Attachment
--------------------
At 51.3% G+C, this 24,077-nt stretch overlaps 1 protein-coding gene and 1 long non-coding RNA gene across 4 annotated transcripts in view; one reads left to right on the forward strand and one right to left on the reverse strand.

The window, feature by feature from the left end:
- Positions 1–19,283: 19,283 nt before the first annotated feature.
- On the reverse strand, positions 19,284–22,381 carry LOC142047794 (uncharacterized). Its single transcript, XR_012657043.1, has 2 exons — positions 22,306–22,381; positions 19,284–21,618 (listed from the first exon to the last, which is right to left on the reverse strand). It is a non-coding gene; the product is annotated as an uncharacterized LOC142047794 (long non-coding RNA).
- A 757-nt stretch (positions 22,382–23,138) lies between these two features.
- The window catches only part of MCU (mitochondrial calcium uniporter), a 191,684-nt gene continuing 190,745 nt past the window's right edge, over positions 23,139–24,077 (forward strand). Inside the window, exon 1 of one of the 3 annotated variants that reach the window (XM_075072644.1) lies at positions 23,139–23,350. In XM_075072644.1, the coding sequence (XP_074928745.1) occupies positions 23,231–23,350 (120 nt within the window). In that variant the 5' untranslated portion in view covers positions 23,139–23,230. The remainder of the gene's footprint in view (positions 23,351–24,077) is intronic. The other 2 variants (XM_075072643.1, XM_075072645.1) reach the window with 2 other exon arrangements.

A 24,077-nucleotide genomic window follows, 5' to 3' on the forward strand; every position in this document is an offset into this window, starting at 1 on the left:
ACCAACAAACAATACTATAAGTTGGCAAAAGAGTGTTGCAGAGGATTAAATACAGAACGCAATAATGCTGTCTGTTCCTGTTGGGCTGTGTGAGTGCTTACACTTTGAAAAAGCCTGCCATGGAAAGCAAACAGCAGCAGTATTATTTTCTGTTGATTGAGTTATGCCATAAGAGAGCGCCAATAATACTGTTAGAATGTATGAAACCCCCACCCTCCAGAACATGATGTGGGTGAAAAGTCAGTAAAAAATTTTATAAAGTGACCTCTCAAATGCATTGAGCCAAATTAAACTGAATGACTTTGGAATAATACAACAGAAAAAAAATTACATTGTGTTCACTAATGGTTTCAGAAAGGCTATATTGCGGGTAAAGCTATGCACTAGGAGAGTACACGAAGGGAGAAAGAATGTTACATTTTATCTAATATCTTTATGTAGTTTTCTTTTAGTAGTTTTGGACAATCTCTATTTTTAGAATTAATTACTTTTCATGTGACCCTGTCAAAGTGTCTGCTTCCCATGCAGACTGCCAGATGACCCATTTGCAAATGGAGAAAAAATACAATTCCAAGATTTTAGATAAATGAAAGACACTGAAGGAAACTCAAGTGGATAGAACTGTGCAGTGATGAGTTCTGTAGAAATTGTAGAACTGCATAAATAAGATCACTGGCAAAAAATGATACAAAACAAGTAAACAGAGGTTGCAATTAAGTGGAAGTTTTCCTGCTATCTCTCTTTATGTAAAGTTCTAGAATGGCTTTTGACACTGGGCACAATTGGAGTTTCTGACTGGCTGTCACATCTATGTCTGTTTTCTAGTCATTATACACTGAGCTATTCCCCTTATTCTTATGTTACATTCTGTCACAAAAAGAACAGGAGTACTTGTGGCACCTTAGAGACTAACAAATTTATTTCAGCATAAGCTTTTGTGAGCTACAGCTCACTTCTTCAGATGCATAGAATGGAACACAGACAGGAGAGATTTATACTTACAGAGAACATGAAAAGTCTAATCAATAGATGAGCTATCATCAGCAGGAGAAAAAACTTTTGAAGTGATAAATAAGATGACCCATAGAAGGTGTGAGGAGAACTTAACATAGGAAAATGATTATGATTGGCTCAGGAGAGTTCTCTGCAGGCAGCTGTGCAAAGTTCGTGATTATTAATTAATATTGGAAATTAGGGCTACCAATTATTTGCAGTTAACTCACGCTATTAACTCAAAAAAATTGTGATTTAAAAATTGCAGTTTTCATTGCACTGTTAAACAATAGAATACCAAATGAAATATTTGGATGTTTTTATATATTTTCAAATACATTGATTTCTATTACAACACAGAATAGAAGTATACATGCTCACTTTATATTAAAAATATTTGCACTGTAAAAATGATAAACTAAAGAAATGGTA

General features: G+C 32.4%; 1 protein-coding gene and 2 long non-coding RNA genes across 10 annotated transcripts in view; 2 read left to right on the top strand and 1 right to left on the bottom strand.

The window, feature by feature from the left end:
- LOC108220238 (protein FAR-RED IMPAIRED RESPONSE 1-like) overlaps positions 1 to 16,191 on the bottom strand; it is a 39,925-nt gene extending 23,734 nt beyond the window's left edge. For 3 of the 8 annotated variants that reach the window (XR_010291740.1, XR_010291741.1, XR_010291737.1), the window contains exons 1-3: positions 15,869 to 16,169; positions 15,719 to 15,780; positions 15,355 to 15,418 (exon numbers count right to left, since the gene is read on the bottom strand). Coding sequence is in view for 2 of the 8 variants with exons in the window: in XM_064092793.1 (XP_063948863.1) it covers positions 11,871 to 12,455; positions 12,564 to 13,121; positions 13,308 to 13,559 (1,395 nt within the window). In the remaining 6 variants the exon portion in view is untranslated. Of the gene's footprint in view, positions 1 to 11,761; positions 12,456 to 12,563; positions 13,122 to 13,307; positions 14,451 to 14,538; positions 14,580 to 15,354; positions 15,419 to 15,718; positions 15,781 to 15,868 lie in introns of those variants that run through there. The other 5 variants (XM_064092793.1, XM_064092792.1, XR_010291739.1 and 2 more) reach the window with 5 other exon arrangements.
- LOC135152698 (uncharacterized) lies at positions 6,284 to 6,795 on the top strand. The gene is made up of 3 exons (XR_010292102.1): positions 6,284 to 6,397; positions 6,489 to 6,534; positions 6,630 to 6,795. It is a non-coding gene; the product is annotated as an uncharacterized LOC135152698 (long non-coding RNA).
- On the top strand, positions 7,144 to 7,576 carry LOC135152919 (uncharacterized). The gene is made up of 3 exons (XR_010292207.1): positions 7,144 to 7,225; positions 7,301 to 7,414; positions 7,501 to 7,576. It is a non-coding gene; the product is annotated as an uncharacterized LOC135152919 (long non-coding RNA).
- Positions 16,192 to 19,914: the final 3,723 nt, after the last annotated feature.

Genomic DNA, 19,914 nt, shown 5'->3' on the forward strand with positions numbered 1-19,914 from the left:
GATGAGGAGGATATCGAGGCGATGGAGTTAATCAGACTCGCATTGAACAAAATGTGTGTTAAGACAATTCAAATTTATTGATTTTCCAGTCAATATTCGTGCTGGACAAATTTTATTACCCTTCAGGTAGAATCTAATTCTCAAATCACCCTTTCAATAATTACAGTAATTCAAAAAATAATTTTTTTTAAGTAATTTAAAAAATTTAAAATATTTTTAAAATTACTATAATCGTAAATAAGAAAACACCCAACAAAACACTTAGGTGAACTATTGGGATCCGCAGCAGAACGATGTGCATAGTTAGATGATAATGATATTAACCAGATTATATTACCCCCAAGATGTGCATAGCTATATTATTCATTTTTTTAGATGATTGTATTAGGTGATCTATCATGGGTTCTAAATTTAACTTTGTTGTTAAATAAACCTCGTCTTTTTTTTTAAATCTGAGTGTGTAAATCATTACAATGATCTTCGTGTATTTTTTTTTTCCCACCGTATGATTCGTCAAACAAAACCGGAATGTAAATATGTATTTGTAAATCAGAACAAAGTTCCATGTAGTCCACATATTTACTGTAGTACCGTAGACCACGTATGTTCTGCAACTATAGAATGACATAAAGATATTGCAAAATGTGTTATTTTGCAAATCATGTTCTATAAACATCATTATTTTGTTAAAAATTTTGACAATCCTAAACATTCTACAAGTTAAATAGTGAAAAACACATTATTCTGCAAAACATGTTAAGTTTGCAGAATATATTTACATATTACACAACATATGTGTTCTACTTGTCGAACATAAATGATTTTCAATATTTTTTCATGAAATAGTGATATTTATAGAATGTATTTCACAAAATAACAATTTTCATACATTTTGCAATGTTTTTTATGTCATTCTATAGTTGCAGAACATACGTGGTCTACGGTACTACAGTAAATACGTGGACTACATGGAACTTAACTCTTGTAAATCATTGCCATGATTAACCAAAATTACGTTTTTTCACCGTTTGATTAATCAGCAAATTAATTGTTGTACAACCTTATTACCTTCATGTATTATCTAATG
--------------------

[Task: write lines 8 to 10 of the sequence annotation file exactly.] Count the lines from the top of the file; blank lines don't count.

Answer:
ACCAACAAACAATACTATAAGTTGGCAAAAGAGTGTTGCAGAGGATTAAATACAGAACGCAATAATGCTGTCTGTTCCTGTTGGGCTGTGTGAGTGCTTACACTTTGAAAAAGCCTGCCATGGAAAGCAAACAGCAGCAGTATTATTTTCTGTTGATTGAGTTATGCCATAAGAGAGCGCCAATAATACTGTTAGAATGTATGAAACCCCCACCCTCCAGAACATGATGTGGGTGAAAAGTCAGTAAAAAATTTTATAAAGTGACCTCTCAAATGCATTGAGCCAAATTAAACTGAATGACTTTGGAATAATACAACAGAAAAAAAATTACATTGTGTTCACTAATGGTTTCAGAAAGGCTATATTGCGGGTAAAGCTATGCACTAGGAGAGTACACGAAGGGAGAAAGAATGTTACATTTTATCTAATATCTTTATGTAGTTTTCTTTTAGTAGTTTTGGACAATCTCTATTTTTAGAATTAATTACTTTTCATGTGACCCTGTCAAAGTGTCTGCTTCCCATGCAGACTGCCAGATGACCCATTTGCAAATGGAGAAAAAATACAATTCCAAGATTTTAGATAAATGAAAGACACTGAAGGAAACTCAAGTGGATAGAACTGTGCAGTGATGAGTTCTGTAGAAATTGTAGAACTGCATAAATAAGATCACTGGCAAAAAATGATACAAAACAAGTAAACAGAGGTTGCAATTAAGTGGAAGTTTTCCTGCTATCTCTCTTTATGTAAAGTTCTAGAATGGCTTTTGACACTGGGCACAATTGGAGTTTCTGACTGGCTGTCACATCTATGTCTGTTTTCTAGTCATTATACACTGAGCTATTCCCCTTATTCTTATGTTACATTCTGTCACAAAAAGAACAGGAGTACTTGTGGCACCTTAGAGACTAACAAATTTATTTCAGCATAAGCTTTTGTGAGCTACAGCTCACTTCTTCAGATGCATAGAATGGAACACAGACAGGAGAGATTTATACTTACAGAGAACATGAAAAGTCTAATCAATAGATGAGCTATCATCAGCAGGAGAAAAAACTTTTGAAGTGATAAATAAGATGACCCATAGAAGGTGTGAGGAGAACTTAACATAGGAAAATGATTATGATTGGCTCAGGAGAGTTCTCTGCAGGCAGCTGTGCAAAGTTCGTGATTATTAATTAATATTGGAAATTAGGGCTACCAATTATTTGCAGTTAACTCACGCTATTAACTCAAAAAAATTGTGATTTAAAAATTGCAGTTTTCATTGCACTGTTAAACAATAGAATACCAAATGAAATATTTGGATGTTTTTATATATTTTCAAATACATTGATTTCTATTACAACACAGAATAGAAGTATACATGCTCACTTTATATTAAAAATATTTGCACTGTAAAAATGATAAACTAAAGAAATGGTA

General features: G+C 32.4%; 1 protein-coding gene and 2 long non-coding RNA genes across 10 annotated transcripts in view; 2 read left to right on the top strand and 1 right to left on the bottom strand.

The window, feature by feature from the left end: